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Some of the area is chocolate-box pretty, a lot of it isn’t. The struggle to make a living in this community is mostly based on farming or tourism, although the mussel industry is alive and well. Since I know little about these subjects, Jack Redman emerged as an estate-agent. I like to be slightly unconventional with my characters because another great killer of readability is sameness, and cliche.

It was both daunting, and a pleasure to write the follow-up, Dark Water.

Dark Water Cover MEDIUM WEBThe story picks up three years after the end of Wild Water and Jack is in for another bumpy ride. Dark Water is, as the title might suggest, a darker story partly because my writing style has changed over twenty years, but also because I introduced an element of crime. It’s too easy to become lazy with a sequel and repeat much of what has gone before. The resurgence of Simon Banks created plenty of tension, and a fresh challenge for me to write some of the story from his perspective. New characters such as Clarissa Harrison-Smith and Peter Claymore, breathed new life into the original cast. When I brought Claymore into the story, he had to have a purpose and a passion, and his persona took root in one of the most fascinating buildings in Conwy – sadly in a state of disrepair – but the real life situation fitted perfectly with what I had in mind for the plot.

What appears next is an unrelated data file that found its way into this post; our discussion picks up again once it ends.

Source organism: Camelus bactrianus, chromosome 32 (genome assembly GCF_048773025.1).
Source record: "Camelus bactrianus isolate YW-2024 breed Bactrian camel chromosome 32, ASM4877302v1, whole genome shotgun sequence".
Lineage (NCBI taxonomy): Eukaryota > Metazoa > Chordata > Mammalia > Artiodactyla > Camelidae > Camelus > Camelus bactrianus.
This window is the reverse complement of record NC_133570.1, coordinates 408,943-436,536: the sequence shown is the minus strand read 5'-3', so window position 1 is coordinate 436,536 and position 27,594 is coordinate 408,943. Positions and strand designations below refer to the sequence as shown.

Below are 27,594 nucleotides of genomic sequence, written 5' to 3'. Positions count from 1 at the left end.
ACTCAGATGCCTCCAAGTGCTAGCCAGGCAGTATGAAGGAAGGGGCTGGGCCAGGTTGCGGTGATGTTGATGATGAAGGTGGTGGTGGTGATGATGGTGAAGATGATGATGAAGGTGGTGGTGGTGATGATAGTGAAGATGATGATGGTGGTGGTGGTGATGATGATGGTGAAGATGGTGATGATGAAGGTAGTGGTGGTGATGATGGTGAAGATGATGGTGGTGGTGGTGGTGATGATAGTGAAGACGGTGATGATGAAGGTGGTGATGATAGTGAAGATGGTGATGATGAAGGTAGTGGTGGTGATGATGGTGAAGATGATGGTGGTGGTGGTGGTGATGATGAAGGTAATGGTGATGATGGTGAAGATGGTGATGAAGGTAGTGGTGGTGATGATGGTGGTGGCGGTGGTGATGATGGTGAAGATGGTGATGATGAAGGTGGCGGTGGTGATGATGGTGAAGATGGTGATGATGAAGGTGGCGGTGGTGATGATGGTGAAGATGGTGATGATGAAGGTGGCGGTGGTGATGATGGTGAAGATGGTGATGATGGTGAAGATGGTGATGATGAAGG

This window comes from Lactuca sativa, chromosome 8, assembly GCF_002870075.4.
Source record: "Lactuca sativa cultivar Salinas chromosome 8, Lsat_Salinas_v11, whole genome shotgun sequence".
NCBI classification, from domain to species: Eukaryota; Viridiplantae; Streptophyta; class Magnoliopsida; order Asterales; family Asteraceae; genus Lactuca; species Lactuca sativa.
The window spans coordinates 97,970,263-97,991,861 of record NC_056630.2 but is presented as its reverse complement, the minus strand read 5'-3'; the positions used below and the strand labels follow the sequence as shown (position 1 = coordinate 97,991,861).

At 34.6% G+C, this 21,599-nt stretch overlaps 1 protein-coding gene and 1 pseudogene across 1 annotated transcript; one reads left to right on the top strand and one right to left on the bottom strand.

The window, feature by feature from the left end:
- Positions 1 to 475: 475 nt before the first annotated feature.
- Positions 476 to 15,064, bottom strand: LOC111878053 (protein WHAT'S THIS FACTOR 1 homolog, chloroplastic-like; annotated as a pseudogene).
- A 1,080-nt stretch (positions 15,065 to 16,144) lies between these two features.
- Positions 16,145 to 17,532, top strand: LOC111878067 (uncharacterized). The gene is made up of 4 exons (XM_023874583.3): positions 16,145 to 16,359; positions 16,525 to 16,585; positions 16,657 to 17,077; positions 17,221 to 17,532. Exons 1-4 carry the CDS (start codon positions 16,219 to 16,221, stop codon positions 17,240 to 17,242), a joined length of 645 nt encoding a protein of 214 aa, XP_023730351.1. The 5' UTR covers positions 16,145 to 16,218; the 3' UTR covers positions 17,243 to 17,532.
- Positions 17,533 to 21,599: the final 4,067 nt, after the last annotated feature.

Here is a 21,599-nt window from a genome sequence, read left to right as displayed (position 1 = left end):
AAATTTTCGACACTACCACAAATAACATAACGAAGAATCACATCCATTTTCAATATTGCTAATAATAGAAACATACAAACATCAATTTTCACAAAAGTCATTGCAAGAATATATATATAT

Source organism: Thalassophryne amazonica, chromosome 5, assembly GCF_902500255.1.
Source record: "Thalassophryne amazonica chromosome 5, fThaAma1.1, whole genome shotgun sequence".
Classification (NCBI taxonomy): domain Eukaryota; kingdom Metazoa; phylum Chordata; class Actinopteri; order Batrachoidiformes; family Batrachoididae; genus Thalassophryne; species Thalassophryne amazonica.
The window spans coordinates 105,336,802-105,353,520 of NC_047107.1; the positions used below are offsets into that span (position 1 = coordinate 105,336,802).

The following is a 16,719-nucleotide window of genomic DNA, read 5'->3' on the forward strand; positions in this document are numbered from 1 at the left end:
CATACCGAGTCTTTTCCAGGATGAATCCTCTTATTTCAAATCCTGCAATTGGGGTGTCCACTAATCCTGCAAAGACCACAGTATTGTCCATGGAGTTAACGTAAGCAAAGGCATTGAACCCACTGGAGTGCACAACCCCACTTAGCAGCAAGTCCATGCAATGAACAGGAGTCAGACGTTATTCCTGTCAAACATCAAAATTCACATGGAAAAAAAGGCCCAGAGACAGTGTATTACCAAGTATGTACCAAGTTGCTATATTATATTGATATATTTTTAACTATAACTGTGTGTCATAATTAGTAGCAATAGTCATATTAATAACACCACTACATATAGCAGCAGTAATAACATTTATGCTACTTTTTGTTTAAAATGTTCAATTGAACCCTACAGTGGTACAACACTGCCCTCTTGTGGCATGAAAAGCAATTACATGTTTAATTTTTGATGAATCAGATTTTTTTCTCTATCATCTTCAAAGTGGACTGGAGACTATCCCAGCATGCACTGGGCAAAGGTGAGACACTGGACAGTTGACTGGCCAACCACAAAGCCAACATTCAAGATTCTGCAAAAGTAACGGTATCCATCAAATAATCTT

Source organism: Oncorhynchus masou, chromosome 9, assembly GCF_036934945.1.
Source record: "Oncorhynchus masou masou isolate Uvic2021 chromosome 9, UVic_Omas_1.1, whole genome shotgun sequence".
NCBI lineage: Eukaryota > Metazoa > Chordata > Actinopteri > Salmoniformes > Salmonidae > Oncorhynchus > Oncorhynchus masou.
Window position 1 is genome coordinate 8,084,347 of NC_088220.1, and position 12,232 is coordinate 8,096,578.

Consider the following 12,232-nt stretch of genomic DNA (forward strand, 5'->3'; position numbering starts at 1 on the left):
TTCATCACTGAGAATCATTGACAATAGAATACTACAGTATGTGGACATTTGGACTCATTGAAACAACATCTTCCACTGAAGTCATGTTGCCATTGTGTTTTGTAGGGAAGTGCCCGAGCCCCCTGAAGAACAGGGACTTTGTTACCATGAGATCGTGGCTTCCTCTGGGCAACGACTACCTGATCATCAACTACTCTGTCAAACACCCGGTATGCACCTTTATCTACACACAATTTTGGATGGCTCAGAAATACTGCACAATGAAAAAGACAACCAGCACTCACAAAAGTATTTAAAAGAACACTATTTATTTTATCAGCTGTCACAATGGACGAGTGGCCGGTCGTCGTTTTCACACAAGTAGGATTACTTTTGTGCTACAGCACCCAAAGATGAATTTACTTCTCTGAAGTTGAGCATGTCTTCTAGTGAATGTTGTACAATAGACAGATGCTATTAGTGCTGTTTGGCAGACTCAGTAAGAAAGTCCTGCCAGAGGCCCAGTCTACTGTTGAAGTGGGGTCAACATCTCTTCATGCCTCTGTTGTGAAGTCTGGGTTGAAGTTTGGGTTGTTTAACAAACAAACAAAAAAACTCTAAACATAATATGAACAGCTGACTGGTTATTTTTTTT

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This house was built in 1589 by the vicar of Conwy. Since then it’s been a pub, a tearoom and an antique shop. It’s full of spooky atmosphere with cellars, trapdoors and secret passages, and apparently there used to be an escape tunnel which led to the quay. Haunted? Most certainly!

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It’s exactly the sort of place someone like Claymore would want to renovate and bring to life, and the perfect setting for Anna to develop in her own right as a serious artist. Her portrait of Llewellyn the Great is the centrepiece of her launch but of course, this is fiction and nothing goes to plan! The comedy and tragedy of Jack’s life rumbles on. In his own words: ‘Raping and pillaging is still rife, even in the modern world.’

Wild Water Box Set

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Castle of the Crows

Relics of kings, wreck of forgotten wars, to the winds abandoned and the prying stars. Wordsworth, describing his visit to Castell Dinas Bran.